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The Problem with Hacker Schools(r/programming)
It seems that people have a misconception about what a 4-year CS program in a decent university can provide. I actually learned a lot in my CS program, and what I learned is still tremendously valuable to my daily job. Just to name a few:
Data structures and algorithms
I shit you not when I say this course carries me a long way. Yes, I don’t have to implement a Skip List or a OBDD as I did in school any more, but I still need to implement augmented data structures on graphs and trees, and analyze their complexity in theory and in test. And yes, I learned augmentation from my algorithm course. What’s more, I still need to read papers or books on algorithms that I’m not familiar with. The training I received in school enables me to read such literature. And did I mention dynamic programming shows up again and again in our production code?
I can’t imagine someone would say this course does not prepare you for future work. This course is a life changer! We implemented an in-memory, single-threaded database that supports SQL semantics in Lisp and Prolog. Each project was jus a few thousands lines of code, but they really drove home the fundamentals of functional programming and logic programming. The result? I could appreciate functional programming since day 1 in my job. Heck, I actually implemented a combinatoric parser for an internal DSL when I started as a programmer. Oh, and all kinds of scoping rules, pass-by-this-and-that semantics? Piece of cake after this course.
We wrote tons of code. A lexer, a parser, a code generator. A static analyzer. We learned a lot too about parsing theory, static analysis, and “exotic” things that European dudes love to talk about (Check out this book if you will: www.amazon.com/Principles-Program-Analysis-Flemmin…. We used it for a reference). Are they any useful besides allowing us to practice coding and organizing complicated software? Hell yeah! Trust me, sooner or later you’ll need to write a parser or understand code generation. More importantly, the course allows me to peek inside how compiler/interpreter/virtual machine works.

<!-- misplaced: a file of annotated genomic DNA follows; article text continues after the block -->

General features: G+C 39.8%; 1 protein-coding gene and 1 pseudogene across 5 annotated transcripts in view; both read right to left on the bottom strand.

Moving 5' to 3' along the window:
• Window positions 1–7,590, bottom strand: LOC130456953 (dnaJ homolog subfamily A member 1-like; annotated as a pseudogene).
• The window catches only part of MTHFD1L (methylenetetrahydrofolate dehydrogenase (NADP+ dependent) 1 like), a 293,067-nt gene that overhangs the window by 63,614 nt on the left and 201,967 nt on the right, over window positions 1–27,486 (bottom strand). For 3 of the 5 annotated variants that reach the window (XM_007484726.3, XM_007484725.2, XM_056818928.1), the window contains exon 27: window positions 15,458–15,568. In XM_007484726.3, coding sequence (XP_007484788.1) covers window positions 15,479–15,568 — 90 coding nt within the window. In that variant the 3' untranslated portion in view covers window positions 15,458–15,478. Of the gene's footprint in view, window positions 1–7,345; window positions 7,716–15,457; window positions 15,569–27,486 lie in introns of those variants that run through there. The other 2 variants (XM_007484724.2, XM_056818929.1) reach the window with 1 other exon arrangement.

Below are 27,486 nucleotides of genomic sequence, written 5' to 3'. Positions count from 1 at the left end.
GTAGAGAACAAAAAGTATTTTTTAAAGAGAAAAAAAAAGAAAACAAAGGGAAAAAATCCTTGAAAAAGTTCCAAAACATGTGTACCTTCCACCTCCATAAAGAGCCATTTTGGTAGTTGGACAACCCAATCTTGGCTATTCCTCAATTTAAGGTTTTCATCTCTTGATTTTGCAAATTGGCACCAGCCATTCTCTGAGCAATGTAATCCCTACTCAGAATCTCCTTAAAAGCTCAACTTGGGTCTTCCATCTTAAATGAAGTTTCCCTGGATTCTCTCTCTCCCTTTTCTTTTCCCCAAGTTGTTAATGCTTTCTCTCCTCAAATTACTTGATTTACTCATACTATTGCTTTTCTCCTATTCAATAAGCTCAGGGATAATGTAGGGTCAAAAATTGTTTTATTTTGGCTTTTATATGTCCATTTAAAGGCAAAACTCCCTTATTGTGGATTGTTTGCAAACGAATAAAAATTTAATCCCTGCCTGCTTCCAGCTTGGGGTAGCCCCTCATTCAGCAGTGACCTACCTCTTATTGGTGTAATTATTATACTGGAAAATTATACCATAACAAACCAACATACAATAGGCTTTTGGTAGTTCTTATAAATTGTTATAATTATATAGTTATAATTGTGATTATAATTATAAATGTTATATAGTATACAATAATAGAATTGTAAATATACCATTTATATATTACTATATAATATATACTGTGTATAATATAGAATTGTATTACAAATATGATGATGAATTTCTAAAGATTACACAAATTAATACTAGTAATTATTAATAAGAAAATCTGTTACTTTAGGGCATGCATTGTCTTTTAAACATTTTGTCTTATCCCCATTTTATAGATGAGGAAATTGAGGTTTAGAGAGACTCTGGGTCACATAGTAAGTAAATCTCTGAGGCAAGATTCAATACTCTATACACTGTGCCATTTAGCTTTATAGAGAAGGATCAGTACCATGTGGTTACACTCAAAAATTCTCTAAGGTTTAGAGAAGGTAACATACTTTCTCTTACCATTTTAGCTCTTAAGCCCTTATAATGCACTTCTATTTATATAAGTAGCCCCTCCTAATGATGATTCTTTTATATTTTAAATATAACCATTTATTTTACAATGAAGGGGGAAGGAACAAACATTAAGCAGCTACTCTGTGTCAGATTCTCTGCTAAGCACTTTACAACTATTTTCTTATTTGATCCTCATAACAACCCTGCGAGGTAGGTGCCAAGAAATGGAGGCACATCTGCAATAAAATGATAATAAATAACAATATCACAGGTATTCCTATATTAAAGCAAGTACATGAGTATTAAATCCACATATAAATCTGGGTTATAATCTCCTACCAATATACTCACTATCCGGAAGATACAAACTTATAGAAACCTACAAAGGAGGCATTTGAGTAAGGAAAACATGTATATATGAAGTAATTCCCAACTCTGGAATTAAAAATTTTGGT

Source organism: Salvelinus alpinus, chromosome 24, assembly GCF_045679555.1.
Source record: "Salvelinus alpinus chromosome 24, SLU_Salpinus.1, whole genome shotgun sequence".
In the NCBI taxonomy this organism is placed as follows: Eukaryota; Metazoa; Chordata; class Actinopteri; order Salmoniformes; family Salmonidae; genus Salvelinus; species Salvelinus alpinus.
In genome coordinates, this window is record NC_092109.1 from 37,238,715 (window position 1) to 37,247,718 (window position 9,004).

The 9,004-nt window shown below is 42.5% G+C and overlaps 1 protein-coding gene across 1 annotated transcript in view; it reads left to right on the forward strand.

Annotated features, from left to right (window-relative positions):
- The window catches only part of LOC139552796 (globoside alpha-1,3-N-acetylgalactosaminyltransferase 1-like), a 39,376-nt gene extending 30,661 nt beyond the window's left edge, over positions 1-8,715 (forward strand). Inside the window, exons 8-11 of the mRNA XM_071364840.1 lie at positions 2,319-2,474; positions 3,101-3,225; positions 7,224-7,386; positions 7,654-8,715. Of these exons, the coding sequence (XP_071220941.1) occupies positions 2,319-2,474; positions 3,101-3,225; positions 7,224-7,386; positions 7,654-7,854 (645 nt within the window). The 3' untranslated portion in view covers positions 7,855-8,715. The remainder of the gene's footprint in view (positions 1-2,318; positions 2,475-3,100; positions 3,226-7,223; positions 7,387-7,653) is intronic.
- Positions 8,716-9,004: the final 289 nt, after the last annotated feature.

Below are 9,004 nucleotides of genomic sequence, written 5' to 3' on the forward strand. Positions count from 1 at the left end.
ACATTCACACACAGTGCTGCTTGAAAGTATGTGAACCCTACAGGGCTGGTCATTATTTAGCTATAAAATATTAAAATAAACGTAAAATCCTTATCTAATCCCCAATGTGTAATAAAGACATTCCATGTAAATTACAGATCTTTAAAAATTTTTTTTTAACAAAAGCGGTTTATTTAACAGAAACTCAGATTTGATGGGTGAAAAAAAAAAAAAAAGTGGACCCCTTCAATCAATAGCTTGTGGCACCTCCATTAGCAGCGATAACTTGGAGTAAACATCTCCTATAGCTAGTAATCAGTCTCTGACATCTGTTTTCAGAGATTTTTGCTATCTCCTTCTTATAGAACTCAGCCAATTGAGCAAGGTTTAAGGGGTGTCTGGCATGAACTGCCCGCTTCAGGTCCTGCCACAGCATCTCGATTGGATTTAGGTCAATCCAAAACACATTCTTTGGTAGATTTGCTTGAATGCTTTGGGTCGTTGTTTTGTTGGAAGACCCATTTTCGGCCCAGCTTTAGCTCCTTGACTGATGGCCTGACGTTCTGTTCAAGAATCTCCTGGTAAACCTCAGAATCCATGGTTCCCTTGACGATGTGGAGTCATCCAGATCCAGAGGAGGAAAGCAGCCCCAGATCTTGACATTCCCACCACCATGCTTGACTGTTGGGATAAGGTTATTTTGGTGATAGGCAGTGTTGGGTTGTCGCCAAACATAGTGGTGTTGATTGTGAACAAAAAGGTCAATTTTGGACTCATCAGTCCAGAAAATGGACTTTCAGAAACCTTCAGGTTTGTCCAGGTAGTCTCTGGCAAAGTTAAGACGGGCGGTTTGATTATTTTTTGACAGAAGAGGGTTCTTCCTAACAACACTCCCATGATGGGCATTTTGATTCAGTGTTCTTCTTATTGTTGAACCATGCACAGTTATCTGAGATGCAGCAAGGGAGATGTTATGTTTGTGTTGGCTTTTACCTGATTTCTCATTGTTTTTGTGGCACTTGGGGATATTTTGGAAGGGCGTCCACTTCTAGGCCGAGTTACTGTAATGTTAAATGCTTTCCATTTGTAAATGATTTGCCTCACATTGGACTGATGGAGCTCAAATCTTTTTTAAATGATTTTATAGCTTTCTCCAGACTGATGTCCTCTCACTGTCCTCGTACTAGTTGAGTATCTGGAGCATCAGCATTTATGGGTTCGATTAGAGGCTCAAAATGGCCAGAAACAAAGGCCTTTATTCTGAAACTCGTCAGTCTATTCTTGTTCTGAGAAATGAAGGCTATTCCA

We learned building a RISC CPU with preliminary pipelines. The knowledge about pipeline and micro parallelism is still relevant when it comes to optimizing our code.
Implementing all kinds of search and planning algorithms using Prolog. True, I don’t have to code any AI project in my job, but really, the deep understanding of searching and the algorithmic techniques used in planning are still very useful for projects that involves resource allocation and optimization.
We implemented scheduling algorithms, memory management algorithms, and file system code. Actually, the professor was too heavy on theories so we didn’t get to hack a kernel. Even so, what I learned was still valuable. To make a large system run faster, we have to get to the OS level from time to time. Let alone all the concepts I learned and am still using, such as cache coherence, locality, virtual memory, and etc.
It’s just a weird name for B-Tree, Hashing, and Inverted Index. We learned a different computation model that involves disks (or slower IO in general), and we implemented a fully functional B-Tree, inverted index, and hashing in order to implement a simplified database from scratch. That’s thousands and thousands lines of code. Lots of fun, lots of lessons to be learned. Is it helpful? You bet! After this course (it’s in my second year, BTW), it just became natural to analyze large systems that involve IO. It also helps me understand things like log structure file systems, or search engine internals .